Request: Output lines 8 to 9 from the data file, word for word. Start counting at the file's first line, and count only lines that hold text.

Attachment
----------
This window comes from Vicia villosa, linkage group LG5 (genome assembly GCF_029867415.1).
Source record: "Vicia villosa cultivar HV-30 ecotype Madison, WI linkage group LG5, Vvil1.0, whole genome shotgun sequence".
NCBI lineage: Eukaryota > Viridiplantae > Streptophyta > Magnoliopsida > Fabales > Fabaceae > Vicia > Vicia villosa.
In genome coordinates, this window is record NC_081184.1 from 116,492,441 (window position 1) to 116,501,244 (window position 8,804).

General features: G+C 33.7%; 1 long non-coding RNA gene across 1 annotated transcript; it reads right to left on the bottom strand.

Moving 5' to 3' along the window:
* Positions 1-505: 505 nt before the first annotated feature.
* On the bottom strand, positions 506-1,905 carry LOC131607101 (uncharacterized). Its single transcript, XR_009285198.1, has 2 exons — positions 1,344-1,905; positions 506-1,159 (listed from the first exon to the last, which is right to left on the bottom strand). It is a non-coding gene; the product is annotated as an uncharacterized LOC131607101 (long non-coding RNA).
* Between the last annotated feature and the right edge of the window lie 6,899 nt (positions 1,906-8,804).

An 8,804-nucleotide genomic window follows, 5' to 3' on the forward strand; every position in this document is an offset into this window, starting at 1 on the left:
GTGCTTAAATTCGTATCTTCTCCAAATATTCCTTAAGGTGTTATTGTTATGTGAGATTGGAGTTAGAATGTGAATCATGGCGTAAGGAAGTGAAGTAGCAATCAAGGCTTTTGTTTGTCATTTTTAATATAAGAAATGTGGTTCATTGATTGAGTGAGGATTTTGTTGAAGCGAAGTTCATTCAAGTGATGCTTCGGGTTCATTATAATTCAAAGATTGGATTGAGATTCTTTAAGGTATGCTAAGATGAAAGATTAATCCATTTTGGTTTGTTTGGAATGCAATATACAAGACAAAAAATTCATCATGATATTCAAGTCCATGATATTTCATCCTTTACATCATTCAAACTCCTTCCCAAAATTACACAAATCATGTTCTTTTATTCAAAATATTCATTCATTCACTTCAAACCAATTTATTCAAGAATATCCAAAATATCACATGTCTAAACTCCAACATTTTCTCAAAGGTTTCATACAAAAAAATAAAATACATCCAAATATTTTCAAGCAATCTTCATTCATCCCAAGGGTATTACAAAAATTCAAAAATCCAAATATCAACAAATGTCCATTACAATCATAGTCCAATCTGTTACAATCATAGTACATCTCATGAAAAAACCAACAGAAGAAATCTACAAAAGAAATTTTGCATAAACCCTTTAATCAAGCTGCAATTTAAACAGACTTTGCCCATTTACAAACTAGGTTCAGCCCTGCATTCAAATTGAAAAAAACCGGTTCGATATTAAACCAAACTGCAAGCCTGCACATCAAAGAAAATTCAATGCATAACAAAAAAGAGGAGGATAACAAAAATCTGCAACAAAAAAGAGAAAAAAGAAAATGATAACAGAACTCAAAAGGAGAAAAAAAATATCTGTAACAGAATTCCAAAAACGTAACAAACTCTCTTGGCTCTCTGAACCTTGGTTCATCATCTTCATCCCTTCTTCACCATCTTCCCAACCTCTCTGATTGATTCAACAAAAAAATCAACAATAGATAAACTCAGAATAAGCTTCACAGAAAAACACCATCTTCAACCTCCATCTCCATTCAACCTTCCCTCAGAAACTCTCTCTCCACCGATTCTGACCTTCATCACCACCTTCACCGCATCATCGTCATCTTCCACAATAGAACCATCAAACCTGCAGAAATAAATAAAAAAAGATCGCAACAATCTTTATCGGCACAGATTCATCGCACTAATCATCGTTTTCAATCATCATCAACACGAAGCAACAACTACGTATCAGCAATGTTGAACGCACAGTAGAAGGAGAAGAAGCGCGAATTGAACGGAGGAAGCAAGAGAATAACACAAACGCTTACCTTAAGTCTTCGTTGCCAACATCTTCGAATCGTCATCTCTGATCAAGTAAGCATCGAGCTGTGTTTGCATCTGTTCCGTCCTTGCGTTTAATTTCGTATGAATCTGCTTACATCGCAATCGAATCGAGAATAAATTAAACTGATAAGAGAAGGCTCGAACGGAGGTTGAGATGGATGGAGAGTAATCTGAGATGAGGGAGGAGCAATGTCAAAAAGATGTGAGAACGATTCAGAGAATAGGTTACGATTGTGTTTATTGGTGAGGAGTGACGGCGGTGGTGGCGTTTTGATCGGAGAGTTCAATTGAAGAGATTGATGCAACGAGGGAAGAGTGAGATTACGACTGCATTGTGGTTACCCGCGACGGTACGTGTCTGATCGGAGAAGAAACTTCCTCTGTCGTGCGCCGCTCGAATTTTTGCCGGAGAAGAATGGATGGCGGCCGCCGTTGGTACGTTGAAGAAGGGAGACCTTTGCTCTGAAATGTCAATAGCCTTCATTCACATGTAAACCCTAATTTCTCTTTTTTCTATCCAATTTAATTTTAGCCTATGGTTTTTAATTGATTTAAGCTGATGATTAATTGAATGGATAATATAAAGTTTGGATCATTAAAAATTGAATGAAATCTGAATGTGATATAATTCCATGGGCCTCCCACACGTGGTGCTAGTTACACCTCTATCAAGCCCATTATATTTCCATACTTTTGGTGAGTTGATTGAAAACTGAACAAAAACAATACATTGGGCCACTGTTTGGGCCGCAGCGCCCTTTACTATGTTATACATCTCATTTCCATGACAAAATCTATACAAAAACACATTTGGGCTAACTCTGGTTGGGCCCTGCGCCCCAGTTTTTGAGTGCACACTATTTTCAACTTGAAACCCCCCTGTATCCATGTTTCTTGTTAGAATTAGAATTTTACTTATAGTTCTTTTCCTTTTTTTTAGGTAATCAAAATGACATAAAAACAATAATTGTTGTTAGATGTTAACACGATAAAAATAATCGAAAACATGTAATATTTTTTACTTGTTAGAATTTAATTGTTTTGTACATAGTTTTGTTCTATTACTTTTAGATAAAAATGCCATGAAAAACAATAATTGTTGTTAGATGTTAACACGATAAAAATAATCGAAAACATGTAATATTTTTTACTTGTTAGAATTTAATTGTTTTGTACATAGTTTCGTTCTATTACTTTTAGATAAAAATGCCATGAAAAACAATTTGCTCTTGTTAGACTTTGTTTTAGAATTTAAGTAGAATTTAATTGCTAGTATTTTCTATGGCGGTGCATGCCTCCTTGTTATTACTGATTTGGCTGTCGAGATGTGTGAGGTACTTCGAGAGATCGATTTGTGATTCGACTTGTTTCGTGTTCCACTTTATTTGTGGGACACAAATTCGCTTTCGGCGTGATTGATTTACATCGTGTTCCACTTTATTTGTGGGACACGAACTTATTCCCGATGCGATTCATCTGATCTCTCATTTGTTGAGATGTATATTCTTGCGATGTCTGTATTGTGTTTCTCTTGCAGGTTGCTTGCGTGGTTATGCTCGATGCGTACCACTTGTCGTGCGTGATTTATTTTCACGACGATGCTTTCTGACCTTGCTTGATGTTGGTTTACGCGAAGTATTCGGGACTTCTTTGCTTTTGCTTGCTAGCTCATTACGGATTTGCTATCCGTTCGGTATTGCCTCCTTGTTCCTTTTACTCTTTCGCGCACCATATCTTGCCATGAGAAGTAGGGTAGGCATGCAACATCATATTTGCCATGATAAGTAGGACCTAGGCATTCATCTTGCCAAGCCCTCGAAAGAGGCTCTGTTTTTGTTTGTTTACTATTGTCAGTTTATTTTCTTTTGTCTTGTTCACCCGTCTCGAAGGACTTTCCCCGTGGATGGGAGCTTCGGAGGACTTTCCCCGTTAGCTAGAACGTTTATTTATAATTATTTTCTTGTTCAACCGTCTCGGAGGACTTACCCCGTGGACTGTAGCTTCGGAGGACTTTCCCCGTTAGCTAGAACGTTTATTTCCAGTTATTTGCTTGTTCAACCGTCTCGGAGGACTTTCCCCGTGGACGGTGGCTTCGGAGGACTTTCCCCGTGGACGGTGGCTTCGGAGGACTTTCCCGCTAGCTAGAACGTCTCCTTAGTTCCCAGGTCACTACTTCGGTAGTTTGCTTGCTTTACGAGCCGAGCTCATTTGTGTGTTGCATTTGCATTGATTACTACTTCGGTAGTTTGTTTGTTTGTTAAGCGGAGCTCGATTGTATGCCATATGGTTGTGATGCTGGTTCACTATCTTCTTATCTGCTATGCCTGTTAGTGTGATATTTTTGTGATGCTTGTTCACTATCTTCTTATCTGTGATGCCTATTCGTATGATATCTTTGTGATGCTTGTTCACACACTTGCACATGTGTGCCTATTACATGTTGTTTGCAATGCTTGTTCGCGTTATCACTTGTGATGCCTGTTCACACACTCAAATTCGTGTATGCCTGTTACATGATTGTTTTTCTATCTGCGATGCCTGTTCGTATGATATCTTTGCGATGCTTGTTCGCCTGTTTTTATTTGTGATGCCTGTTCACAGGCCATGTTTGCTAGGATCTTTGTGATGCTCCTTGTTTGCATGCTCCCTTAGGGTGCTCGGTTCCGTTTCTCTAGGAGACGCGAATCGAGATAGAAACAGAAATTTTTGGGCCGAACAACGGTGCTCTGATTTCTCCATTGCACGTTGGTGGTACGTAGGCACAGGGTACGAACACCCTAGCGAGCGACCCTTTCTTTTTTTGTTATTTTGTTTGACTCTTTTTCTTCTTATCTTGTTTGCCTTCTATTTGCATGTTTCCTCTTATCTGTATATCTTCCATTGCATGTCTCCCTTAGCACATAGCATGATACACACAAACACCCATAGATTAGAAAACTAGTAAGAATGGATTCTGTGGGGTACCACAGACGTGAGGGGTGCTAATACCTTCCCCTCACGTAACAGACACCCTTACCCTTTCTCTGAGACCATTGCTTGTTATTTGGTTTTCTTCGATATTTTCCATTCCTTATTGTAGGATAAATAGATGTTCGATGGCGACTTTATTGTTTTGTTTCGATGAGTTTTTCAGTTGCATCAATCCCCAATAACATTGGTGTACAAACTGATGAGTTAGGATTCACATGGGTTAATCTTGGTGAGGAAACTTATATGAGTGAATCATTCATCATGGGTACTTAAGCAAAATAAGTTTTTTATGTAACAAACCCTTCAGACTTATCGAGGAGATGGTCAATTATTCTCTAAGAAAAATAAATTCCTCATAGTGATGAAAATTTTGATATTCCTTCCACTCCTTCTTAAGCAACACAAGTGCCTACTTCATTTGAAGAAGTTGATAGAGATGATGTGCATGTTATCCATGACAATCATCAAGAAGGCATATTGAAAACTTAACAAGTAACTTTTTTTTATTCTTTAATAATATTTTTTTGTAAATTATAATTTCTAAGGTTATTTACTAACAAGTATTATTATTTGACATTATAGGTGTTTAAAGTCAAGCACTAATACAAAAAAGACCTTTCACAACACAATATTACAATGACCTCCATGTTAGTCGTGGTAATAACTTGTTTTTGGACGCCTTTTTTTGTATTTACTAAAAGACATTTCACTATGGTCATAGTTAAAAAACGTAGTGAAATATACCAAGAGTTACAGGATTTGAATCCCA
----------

* On the bottom strand, positions 506-1,905 carry LOC131607101 (uncharacterized). Its single transcript, XR_009285198.1, has 2 exons — positions 1,344-1,905; positions 506-1,159 (listed from the first exon to the last, which is right to left on the bottom strand). It is a non-coding gene; the product is annotated as an uncharacterized LOC131607101 (long non-coding RNA).
* Between the last annotated feature and the right edge of the window lie 6,899 nt (positions 1,906-8,804).